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Discussion Starter · #1 ·
I caught a swarm about a month ago. I hived them in a 10-frame, SBB Lang on foundation. The queen is laying a nicer pattern than any of the 5 nucs I bought this year with about 4 frames of open and sealed brood. I've never reared any queens before, let alone grafted, except for an occasional queen cell on a frame transferred to its own nuc. I'd like to use a version of the Hopkins Method to try my hand at queen rearing.

I took a few, 10-frame screen-bottomed deeps, and converted them into 4 x 2-frame queen castles for mating nucs. Interestingly, when I made the Hopkins shim, I found it fit around the outermost division boards nice and snug. Then by removing the center division board I now have a nice central bee-tight 5-framed nuc, flanked by a 2-frame nuc on each side. Dumb luck, not planned.

If I take a frame of a nectar/pollen and a frame with a little open and capped brood along with the queen and put them in one of the flanking 2-frame nucs; and keep the frame with the most eggs for placing flat on the shim; and crowd down the rest of the colony into the central 5-frame nuc beneath the flat-lying frame with the most eggs, and feed everyone 1:1 sugar syrup;

1) Do you think this will work to produce some queen cells?
2) Do I need to eliminate a ring of eggs/larva leaving an intact central cell to give the bees more room to build queen cells? If so how many should I eliminate?
3) Should I check in 4-5 days and eliminate any capped cells or cut them out for early use?
4) After I collect whatever queen cells are produced, do you think I can repeat the process by switching the original queen cell production frame with one from the flanking 2-frame queen-right nuc?
5) Should I shake more "foreign" nurse bees into the central 5-frame nuc?
6) When we're done with 2 rounds of queen cells, and I remove the Hopkins shim and all the division boards will the nurse bees likely re-accept the queen?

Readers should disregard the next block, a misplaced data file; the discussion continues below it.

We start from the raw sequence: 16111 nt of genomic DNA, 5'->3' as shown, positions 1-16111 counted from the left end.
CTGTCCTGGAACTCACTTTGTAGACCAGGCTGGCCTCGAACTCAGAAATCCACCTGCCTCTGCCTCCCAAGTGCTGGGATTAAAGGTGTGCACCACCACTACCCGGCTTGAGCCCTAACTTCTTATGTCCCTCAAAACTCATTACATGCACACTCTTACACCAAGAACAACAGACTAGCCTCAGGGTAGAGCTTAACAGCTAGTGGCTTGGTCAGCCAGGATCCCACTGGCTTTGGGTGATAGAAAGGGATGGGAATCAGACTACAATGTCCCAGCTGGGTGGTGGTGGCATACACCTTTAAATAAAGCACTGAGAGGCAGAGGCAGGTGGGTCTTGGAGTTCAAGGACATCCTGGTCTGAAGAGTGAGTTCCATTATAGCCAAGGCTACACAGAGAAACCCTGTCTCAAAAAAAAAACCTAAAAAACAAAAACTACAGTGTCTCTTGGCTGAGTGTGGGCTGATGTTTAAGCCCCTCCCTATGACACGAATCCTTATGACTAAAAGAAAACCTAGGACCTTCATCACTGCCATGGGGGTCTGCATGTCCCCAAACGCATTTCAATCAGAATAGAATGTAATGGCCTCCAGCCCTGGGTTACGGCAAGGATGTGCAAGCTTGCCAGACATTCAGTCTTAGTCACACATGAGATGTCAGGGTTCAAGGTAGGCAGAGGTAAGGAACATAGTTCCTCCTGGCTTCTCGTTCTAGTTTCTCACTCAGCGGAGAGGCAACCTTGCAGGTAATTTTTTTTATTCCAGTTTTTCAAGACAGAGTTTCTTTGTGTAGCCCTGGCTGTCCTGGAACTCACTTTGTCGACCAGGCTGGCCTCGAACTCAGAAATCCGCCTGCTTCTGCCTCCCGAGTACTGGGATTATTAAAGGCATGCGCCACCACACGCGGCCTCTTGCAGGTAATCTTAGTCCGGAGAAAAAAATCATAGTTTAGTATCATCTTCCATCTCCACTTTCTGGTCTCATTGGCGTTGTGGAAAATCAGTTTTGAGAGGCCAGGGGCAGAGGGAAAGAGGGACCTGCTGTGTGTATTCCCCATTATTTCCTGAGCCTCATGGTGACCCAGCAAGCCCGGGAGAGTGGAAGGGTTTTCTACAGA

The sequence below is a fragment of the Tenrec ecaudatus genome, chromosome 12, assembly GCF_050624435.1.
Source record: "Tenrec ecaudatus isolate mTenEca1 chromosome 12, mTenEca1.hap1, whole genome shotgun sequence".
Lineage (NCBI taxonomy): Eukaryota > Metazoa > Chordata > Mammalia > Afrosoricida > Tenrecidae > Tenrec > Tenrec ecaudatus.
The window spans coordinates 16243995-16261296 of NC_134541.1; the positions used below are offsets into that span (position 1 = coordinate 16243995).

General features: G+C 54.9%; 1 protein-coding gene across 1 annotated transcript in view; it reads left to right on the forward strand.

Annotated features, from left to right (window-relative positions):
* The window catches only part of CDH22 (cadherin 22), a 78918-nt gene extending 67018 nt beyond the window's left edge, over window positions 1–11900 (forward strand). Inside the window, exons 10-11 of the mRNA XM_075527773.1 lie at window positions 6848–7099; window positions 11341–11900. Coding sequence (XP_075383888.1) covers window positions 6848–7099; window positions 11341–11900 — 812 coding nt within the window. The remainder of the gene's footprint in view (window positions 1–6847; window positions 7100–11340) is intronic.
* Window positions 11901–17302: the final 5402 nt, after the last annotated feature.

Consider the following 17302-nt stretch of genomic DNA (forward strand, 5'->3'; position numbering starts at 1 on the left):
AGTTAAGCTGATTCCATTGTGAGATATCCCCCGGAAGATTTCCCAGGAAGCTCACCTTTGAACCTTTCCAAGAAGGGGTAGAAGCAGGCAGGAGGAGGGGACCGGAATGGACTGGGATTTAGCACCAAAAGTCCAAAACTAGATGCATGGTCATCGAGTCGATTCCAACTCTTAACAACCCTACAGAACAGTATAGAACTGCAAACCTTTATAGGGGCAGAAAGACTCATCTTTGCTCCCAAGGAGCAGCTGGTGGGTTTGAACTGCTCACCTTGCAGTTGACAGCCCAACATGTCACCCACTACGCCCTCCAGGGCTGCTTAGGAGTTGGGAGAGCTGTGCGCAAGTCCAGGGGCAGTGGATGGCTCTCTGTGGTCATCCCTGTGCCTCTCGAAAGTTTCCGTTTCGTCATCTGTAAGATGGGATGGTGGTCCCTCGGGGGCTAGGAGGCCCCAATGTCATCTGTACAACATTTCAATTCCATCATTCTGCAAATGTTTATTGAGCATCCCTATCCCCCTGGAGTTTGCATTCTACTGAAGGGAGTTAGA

7) Any other tips?

Thanks, Steve
 

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Any pix of your set up? What did you make your division boards from? Thickness?

I have a Russian queen I'd like to get some daughters from, and after taking a queen rearing class, I'm not going to try grafting any time soon. :p
 

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Discussion Starter · #5 ·
Any pix of your set up?

Sorry, no pics. I'm making another, so I'll post some soon.

What did you make your division boards from?

plywood.

Thickness?

1/4 "
 

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Discussion Starter · #6 ·
To answer my own questions, now that I'm "experienced"

1) Do you think this will work to produce some queen cells?

Seems to be working, but let's see how many laying queen(s) I actually end up with in the end. Definitely a fun learning experience.

2) Do I need to eliminate a ring of eggs/larva leaving an intact central cell to give the bees more room to build queen cells? If so how many should I eliminate?

No, I chickened out thinking I'd be eliminating the wrong cells, so I let the bees decide. See #7

3) Should I check in 4-5 days and eliminate any capped cells or cut them out for early use?

Checked, but no capped cells at 5 days after I made the nuc.

4) After I collect whatever queen cells are produced, do you think I can repeat the process by switching the original queen cell production frame with one from the flanking 2-frame queen-right nuc?


I haven't gotten that far yet. Planning on cutting out the first round of cells in 2 days. Swap production frames. Add a new frame of brood and nurse bees to the nuc.


5) Should I shake more "foreign" nurse bees into the central 5-frame nuc?

I did. I'll add more in my next round.

6) When we're done with 2 rounds of queen cells, and I remove the Hopkins shim and all the division boards will the nurse bees likely re-accept the queen?

That's the plan.

7) Any other tips?

Without eliminating cells, the bees did just as others in related posts said they would do - they made "clumps" of queen cells. I know I'll lose some cutting them out, but will put the "clumps" in mating nucs and let them figure out for themselves who will be the queen. I should still end up with at least 15 good queen cells. Since I only made up 12 mating nucs, looks like I better get to work making more or combine the cells!
 

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Clumping does seem to be a problem. Right now, I've got a hive & a nuc producing queens from a farm cutout (and I *really* want these genetics), and a double hive & a nuc working on some Russians. It was pretty intense trying to separate cells without damage, thus my interest in the Hopkins method. I'm too chicken to try grafting.

I know the feeling about the mating nucs. Something I learned in my queen rearing class it that it's possible to take the mating nucs elsewhere if you know where there's some superior drones. Next year, my virgins are all going to Virginia Tech. Heck of a yard over there, so the DCAs must be spectacular.
 
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